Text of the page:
Planning Tribunal Speech April 2012

I welcome the Report of the Tribunal of Inquiry into certain planning matters and payments. It is important that this House provides the necessary time to consider a report of such profound significance for the fundamentals of politics, planning, and public life in Ireland.

The publication of the report last month has brought to finality a process that began in November 1997, when the Tribunal of Inquiry into Certain Planning Matters and Payments was established in response to serious public concern in respect of allegations of corruption relating to the planning process, in particular insofar as this related to the Dublin area.

It has been a long and protracted process that has taken 15 years to complete and has cost over €250m. But I think we can all agree that the workings of the tribunal have had a profound & formative influence on the planning system in Ireland.

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Statement on Unfinished Housing Developments March 2012

At the outset I want to commend the Minister on his proactive approach in dealing with unfinished housing estates since coming into office – just a few months ago – I am referring to his setting up the Advisory Group and the subsequent publication of the report from the Advisory Group, entitled Resolving Ireland’s Unfinished Housing Developments.


The prevalence of these housing developments is a very tangible and concrete remnant of boom- time excess by the previous Government which has left us with a national problem that must be tackled by the present Government.

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Landy’s Lane Knocklyon – planning issues

COMHAIRLE CONTAE ÁTHA CLIATH THEAS
SOUTH DUBLIN COUNTY COUNCIL
MEETING OF RATHFARNHAM AREA COMMITTEE
Tuesday, February 09, 2010

MOTION NO. 20

MOTION: Councillor Cait Keane

“That this Committee discusses with the aid of an up to date planning report the Landy’s Lane site on the Knocklyon Road noting that it has a recent residential Planning permission – and to note an attempt recently by the owner to open a skating/disco rink without necessary planning – also taking into consideration that this site previously was the subject of the erection of an illegal Mast- subsequently refused. That this committee recommends strict enforcement proceedings and continuous inspections on this site.”

REPORT:

Planning History

Details of Application: SD05A/0590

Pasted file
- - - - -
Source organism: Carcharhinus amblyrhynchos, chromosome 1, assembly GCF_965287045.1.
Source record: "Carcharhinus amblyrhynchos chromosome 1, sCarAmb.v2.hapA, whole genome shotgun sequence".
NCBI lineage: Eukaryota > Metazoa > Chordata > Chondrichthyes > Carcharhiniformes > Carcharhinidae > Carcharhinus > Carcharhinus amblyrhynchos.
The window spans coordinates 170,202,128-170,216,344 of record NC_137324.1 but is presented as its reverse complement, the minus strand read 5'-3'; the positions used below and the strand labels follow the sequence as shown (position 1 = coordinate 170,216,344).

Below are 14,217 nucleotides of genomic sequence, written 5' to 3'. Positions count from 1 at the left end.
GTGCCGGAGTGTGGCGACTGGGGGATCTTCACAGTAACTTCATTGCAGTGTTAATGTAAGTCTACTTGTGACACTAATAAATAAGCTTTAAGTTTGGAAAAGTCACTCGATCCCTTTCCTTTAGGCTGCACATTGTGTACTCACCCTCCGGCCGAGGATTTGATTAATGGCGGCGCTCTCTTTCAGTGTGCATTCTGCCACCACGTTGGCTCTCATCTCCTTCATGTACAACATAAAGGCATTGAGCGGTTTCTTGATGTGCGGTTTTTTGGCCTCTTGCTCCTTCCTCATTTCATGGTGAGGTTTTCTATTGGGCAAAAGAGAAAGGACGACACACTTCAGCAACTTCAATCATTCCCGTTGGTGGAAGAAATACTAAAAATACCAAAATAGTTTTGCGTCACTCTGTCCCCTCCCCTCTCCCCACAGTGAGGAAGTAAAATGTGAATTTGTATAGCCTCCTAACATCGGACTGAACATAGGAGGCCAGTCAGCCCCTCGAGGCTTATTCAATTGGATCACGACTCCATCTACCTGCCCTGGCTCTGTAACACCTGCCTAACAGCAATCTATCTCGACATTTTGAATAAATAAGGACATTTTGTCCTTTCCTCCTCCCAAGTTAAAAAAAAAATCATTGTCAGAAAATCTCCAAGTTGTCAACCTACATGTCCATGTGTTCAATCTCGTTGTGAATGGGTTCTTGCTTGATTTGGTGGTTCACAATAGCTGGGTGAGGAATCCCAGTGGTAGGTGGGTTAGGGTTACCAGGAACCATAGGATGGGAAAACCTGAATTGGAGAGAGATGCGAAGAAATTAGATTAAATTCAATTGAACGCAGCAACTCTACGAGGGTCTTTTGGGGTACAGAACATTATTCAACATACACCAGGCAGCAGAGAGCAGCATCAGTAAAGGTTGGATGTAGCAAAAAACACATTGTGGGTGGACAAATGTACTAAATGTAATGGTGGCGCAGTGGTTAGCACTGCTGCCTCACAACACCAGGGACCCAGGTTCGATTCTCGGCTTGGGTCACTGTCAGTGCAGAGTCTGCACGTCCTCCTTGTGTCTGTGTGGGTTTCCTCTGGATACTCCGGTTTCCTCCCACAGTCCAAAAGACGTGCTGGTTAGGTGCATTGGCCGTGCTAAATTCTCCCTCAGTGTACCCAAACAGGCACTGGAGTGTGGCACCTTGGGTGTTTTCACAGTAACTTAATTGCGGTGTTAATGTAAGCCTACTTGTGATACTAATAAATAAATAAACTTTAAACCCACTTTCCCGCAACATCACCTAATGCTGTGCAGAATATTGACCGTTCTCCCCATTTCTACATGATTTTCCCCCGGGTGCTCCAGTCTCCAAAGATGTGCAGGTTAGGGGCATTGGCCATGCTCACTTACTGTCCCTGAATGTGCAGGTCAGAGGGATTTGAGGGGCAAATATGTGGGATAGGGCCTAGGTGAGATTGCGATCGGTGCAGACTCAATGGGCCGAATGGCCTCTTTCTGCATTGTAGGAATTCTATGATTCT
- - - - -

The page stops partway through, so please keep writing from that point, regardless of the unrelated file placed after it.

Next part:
Date Received: 19/07/2005
Application Type: Retention
Submission Type: New Application
Applicant: Hutchison 3G Ireland , Dundrum Business Park
Location: Landy’s Industrial Estate, Knocklyon Road, Knocklyon, Dublin 16
Proposed Development: Erection of a replacement 12.5m high guyed pole on roof carrying 3 no. antenna and 1 no. relocated existing antenna, associated equipment , outdoor cabinets and 1.1m bollards.
Decision Details:
Decision Date: 08/09/2005
Decision: REFUSE PERMISSION FOR RETENTION
Appeal to An bord Pleannala:
Notified: 07/10/2005
Lodged: 04/10/2005
Appellant Type: 1st & 3rd Party
Nature of Appeal: AGAINST DECISION
Decision of An Bord Pleannala:
Decision Date: 12/04/2006
Decision: Refuse Permission

Details of Application: SD07A/0977
Date Received: 14/03/2008
Application Type: Permission
Submission Type: Additional Information
Applicant: Mr. Noel Reynolds ,
Location: Knocklyon Service Station, adjoining detached house ‘Hersil’ and Units 1, 2, 7 and 8 Landy Industrial Estate, Knocklyon Road, Dublin 16.
Proposed Development: Demolition of the existing Knocklyon Service Station c. 211sq.m. and forecourt area, adjoining detached house ‘Hersil’ c. 193sq.m., adjoining cottage c.68sq.m. and garage c.31sq.m., and existing industrial buildings and offices with a combined floor area of 2929sq.m. and the construction of 57 dwellings consisting of 24 no. 2 and 2.5 storey houses and 33 apartments located in 3 no. 3 storey blocks over basement car parking for 49 cars. The dwellings include a mix of 4 x five bedroom 2.5 storey detached houses, 1. four bedroom 2 storey detached houses, 8 x five bedroom 2.5 storey semi detached houses, 4 x three bedroom 2.5 storey semi detached houses, 4 x three bedroom 2 storey semi detached houses 3 x three bedroom 2.5 storey terraced houses, 9 x one bed apartments and 24 x 2 bed apartments, and all associated site works above and below ground level. Significant Further Information: the development will now consist of the demolition of existing Knocklyon Service Station (c.211sq.m.) and forecourt area, adjoining detached house (“Hersil” (c. 193sq.m.), adjoining cottage (c. 68sq.m.) and garage (c. 31sq.m.) and existing industrial buildings and offices with a combined floor area of 2929sq.m. and the construction of 2 no. retail/commercial units with a total floor area of 344sq.m. and 51 dwellings consisting of 23 no. 2 and 2.5 storey houses and 28 apartments located in 3 no. 3 storey blocks over basement car parking for 49 cars. The dwellings now include a mix of 4 x 5-bedroom, 2.5 storey detached houses, 3 x 4-bedroom 2 storey detached houses, 6 x 5-bedroom 2.5 storey semi-detached houses, 6 x 3-bedroom 2.5 storey semi-detached houses, 2 x 3 bedroom 2 storey semi-detached houses, 3 x 3 bedroom 2.5 storey terraced houses, 7 x 1 bedroom apartments and 21 x 2 bedroom apartments and all associated site works above and below ground level.
Decision Details:
Decision Date: 10/04/2008
Decision: REFUSE PERMISSION